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Old 09-12-06, 04:23 PM   #1
regomatic
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New Technology- Future Tandem Application?

Another thread discussing the "persnickety" nature of derailleur and cable adjustment prompts me to post this link;
http://www.cyclingnews.com/tech/2006...ts/eurobike067

"The idea has been tried before, but upstart company 5 Red has introduced what is easily the most over the top, yet completely refined, hydraulic shifter and derailleur setup yet offered. Yup, that's right, I said hydraulic, as in no conventional cables or housing. Instead, tiny master cylinders in the shifter actuate slave cylinders in the derailleurs for a fully weatherproof system that won't stretch, corrode, or fray."

The photos appear to show the the system on a mountain bike, and that's probably where they'll get a big enough market to bring the product mainstream. I think the whole different set of variables for MTB's just might share the same potential solution that hydraulics could offer for road tandems.

I like the simplicity of the trigger mechanism with the up/ down levers. I could easily think of two or three ways that this could be incorporated into road style hoods that would be much easier and efficient than either Campy or Shimano methods if they can get around the patents.
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Old 09-12-06, 04:50 PM   #2
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Hmmmm. I'm reminded of Shimano's foray into the air-powered "Airlines" shifting system
http://www.edgereview.com/print.cfm?Type=Review&ID=7

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Old 09-12-06, 05:44 PM   #3
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Originally Posted by TandemGeek
Hmmmm. I'm reminded of Shimano's foray into the air-powered "Airlines" shifting system
Air compresses, much more than steel cables stretch. It's good for go/ no go with some adjustment to how much pressure is applied. Obviously it works well for brakes on larger vehicles. It's also used to shift transmission systems on some yachts, ferries and commercial fishing boats, where the choices are only forward neutral and reverse. I can easily understand why this system failed with more than those three choices.
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Old 09-13-06, 09:17 AM   #4
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The bicycle is a simple creature. I like to keep it that way.
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Old 09-13-06, 09:56 AM   #5
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Yeah, this fills a much needed void in the cycling industry.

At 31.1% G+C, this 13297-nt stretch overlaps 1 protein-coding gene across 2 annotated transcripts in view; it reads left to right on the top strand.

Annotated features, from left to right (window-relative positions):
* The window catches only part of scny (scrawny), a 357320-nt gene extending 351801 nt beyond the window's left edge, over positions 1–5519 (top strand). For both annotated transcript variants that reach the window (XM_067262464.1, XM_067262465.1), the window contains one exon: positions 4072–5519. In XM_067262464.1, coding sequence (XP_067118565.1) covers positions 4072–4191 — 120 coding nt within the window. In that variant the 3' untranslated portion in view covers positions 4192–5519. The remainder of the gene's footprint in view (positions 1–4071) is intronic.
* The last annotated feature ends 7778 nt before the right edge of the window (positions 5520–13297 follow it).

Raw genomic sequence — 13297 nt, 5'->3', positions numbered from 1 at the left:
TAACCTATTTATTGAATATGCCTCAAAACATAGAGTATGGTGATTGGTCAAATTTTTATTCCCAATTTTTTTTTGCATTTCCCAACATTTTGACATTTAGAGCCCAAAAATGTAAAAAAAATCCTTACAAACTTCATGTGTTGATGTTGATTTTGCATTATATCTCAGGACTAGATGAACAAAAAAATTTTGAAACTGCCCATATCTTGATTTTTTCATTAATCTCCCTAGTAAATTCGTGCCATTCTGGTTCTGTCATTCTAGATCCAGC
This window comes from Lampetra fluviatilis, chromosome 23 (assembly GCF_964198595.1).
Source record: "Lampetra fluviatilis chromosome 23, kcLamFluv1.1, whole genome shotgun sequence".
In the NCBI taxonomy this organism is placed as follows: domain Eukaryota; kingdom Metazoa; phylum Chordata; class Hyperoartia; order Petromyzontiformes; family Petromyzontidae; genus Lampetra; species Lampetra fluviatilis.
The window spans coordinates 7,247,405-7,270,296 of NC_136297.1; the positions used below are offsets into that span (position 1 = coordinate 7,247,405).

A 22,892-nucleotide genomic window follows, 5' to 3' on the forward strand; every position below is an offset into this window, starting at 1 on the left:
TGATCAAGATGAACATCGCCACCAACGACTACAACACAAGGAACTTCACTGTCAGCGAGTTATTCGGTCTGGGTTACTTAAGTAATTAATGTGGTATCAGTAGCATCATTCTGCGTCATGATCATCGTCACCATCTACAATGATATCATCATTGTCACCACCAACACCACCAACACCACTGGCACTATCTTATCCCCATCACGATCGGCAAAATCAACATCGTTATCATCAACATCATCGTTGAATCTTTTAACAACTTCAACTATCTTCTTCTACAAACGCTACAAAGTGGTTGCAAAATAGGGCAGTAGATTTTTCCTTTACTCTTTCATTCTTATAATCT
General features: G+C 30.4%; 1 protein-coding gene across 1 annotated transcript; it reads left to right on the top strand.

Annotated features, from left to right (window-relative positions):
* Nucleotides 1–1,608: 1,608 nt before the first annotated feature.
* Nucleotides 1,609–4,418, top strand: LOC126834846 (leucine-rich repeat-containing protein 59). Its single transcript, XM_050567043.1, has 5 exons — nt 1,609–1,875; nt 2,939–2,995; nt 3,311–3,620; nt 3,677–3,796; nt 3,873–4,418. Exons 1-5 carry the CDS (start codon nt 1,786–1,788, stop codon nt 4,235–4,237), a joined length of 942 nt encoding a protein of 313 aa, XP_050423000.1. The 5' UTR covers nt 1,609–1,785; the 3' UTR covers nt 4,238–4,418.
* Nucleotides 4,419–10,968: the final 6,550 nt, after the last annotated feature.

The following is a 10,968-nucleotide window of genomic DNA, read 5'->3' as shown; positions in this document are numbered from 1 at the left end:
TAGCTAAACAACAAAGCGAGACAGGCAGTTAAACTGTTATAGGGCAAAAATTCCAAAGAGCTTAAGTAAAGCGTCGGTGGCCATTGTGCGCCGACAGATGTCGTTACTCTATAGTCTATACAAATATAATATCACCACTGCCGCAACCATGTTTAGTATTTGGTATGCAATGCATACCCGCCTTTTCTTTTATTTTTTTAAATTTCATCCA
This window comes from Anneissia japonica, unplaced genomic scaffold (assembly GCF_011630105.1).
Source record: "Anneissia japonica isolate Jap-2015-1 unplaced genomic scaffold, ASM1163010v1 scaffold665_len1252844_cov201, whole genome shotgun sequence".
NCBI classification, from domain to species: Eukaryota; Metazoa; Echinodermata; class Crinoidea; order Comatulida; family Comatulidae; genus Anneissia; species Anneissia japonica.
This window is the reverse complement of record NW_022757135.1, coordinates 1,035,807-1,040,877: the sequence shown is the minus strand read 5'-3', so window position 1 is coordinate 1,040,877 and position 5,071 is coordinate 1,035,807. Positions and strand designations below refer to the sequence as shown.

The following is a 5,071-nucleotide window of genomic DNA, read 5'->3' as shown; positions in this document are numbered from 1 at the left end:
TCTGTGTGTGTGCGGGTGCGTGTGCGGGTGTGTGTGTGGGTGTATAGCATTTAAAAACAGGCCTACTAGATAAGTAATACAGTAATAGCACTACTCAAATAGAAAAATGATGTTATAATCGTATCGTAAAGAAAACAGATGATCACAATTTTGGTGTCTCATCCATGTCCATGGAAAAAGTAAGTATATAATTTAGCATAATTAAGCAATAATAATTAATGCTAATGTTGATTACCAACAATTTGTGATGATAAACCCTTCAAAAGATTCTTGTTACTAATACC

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Old 09-13-06, 01:36 PM   #6
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Innovation is always great; but more road testing will need to be accomplished. Then mass production could follow, as will a drop in price.
Now get rid of the chain using either a shaft-type drive or belt drive to really get things changed!
Similar innovations have died on the vine . . .
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Old 09-13-06, 01:46 PM   #7
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If you take the time to read the article, you will find that hydraulic actuation is not the only item of interest. The derailleurs also pivot on bearings, not bushings and are quite heavily built. The derailleurs will out-live standard parts many fold.

I like the idea. You could place the shifters anywhere you wont. Also shifting accuracy would not deteriorate with length of the shifters away from the derailleur like cables do.
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Old 09-13-06, 07:46 PM   #8
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Won't you just be replacing one set of problems with another? I lead a mechanically disenchanted life ... anything that can leak, will.

Even though 1500 EUR ($2000) would be a fortune for me, its not hard to imagine that there's at least a couple thousand cyclists worldwide willing to shell out for it. Surprising that he's ramping up so slowly (5 sets a month??).
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Old 09-13-06, 10:38 PM   #9
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Remember Mavic's 'electronic shifting' a few years ago?
Saw exactly one set in real life usage . . .
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Old 09-13-06, 11:07 PM   #10
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Quote:
Originally Posted by galen_52657
The derailleurs also pivot on bearings, not bushings and are quite heavily built. The derailleurs will out-live standard parts many fold.
Anyone here ever seen a derailleur wear out at the bushings? I had 100,000 miles on a set of deraileurs when I gave the bike they were on to my brother in law. The things still shifted crisply.
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Old 09-14-06, 07:08 AM   #11
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Originally Posted by waterrockets
Anyone here ever seen a derailleur wear out at the bushings? I had 100,000 miles on a set of deraileurs when I gave the bike they were on to my brother in law. The things still shifted crisply.
I wear out a rear derailleur about every 2 years on my single. 10 speed is a little more precise than 8/9 speed so won't tolerate as much wear.
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Old 09-14-06, 09:21 AM   #12
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Quote:
Originally Posted by zonatandem
Remember Mavic's 'electronic shifting' a few years ago?
Saw exactly one set in real life usage . . .
Shimano has an electronic shift D/A prototype. Haven't heard much about it lately, so it maybe being put on the shelf.
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Old 09-14-06, 09:25 AM   #13
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Quote:
Originally Posted by galen_52657
I wear out a rear derailleur about every 2 years on my single. 10 speed is a little more precise than 8/9 speed so won't tolerate as much wear.